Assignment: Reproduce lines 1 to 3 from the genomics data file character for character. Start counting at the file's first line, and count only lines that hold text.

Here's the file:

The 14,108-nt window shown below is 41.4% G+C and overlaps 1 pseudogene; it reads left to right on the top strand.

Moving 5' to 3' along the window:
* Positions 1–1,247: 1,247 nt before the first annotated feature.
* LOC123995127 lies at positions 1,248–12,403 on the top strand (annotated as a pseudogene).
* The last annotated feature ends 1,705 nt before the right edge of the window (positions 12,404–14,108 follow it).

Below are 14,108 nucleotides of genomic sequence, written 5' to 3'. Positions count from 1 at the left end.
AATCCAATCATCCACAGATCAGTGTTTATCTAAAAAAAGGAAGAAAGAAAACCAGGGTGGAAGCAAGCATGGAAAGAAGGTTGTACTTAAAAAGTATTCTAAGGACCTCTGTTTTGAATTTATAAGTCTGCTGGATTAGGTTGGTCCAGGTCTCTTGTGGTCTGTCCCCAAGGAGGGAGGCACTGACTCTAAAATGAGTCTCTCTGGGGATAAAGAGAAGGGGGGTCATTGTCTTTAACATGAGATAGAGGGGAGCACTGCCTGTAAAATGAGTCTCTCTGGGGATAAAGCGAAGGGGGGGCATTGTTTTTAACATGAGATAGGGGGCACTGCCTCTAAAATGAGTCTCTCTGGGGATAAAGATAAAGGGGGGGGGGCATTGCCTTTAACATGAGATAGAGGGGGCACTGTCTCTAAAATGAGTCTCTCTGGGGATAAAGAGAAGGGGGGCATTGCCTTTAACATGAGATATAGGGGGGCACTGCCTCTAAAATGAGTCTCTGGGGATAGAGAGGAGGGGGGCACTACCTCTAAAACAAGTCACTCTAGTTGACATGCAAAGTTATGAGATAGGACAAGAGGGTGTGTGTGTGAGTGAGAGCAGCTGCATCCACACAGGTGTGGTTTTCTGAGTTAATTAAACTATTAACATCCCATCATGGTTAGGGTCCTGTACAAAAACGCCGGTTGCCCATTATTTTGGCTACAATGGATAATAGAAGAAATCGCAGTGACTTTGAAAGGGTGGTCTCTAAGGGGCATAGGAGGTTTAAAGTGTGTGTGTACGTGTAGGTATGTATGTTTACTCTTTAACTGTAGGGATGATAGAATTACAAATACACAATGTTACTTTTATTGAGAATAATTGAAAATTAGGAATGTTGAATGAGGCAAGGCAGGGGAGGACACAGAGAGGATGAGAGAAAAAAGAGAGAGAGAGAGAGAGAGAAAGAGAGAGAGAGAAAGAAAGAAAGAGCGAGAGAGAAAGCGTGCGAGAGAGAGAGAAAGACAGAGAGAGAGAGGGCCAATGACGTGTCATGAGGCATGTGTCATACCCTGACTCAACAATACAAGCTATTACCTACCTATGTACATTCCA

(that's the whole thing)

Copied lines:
The 14,108-nt window shown below is 41.4% G+C and overlaps 1 pseudogene; it reads left to right on the top strand.

Moving 5' to 3' along the window:
* Positions 1–1,247: 1,247 nt before the first annotated feature.